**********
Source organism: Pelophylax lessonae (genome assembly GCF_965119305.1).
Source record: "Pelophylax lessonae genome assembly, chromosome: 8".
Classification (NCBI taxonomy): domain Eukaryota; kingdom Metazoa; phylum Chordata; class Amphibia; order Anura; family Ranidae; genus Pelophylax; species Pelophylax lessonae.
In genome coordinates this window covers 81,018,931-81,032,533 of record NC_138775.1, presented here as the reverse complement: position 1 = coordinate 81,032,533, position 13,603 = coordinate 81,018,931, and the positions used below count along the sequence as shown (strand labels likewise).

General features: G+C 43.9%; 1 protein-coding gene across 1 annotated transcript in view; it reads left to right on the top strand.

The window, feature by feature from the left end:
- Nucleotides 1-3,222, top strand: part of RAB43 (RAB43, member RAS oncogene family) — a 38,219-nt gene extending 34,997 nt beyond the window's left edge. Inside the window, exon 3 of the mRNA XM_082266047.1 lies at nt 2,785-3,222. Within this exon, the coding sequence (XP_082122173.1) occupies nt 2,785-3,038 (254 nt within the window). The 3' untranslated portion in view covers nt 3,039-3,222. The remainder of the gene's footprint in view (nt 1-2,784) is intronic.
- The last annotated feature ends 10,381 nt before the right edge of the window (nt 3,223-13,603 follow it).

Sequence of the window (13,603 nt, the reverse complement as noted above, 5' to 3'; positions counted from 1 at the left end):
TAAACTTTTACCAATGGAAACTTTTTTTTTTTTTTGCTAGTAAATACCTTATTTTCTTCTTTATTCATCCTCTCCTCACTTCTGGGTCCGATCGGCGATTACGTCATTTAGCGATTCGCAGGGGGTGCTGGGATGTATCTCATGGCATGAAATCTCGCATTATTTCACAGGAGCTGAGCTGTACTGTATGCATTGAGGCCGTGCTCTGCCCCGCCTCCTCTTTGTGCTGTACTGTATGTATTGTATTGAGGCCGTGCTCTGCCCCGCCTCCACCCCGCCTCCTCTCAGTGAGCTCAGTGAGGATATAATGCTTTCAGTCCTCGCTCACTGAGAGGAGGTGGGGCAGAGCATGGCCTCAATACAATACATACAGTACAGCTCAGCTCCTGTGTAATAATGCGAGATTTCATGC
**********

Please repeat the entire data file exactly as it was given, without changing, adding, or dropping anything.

Source organism: Pelophylax lessonae (genome assembly GCF_965119305.1).
Source record: "Pelophylax lessonae genome assembly, chromosome: 8".
Classification (NCBI taxonomy): domain Eukaryota; kingdom Metazoa; phylum Chordata; class Amphibia; order Anura; family Ranidae; genus Pelophylax; species Pelophylax lessonae.
In genome coordinates this window covers 81,018,931-81,032,533 of record NC_138775.1, presented here as the reverse complement: position 1 = coordinate 81,032,533, position 13,603 = coordinate 81,018,931, and the positions used below count along the sequence as shown (strand labels likewise).

General features: G+C 43.9%; 1 protein-coding gene across 1 annotated transcript in view; it reads left to right on the top strand.

The window, feature by feature from the left end:
- Nucleotides 1-3,222, top strand: part of RAB43 (RAB43, member RAS oncogene family) — a 38,219-nt gene extending 34,997 nt beyond the window's left edge. Inside the window, exon 3 of the mRNA XM_082266047.1 lies at nt 2,785-3,222. Within this exon, the coding sequence (XP_082122173.1) occupies nt 2,785-3,038 (254 nt within the window). The 3' untranslated portion in view covers nt 3,039-3,222. The remainder of the gene's footprint in view (nt 1-2,784) is intronic.
- The last annotated feature ends 10,381 nt before the right edge of the window (nt 3,223-13,603 follow it).

Sequence of the window (13,603 nt, the reverse complement as noted above, 5' to 3'; positions counted from 1 at the left end):
TAAACTTTTACCAATGGAAACTTTTTTTTTTTTTTGCTAGTAAATACCTTATTTTCTTCTTTATTCATCCTCTCCTCACTTCTGGGTCCGATCGGCGATTACGTCATTTAGCGATTCGCAGGGGGTGCTGGGATGTATCTCATGGCATGAAATCTCGCATTATTTCACAGGAGCTGAGCTGTACTGTATGCATTGAGGCCGTGCTCTGCCCCGCCTCCTCTTTGTGCTGTACTGTATGTATTGTATTGAGGCCGTGCTCTGCCCCGCCTCCACCCCGCCTCCTCTCAGTGAGCTCAGTGAGGATATAATGCTTTCAGTCCTCGCTCACTGAGAGGAGGTGGGGCAGAGCATGGCCTCAATACAATACATACAGTACAGCTCAGCTCCTGTGTAATAATGCGAGATTTCATGC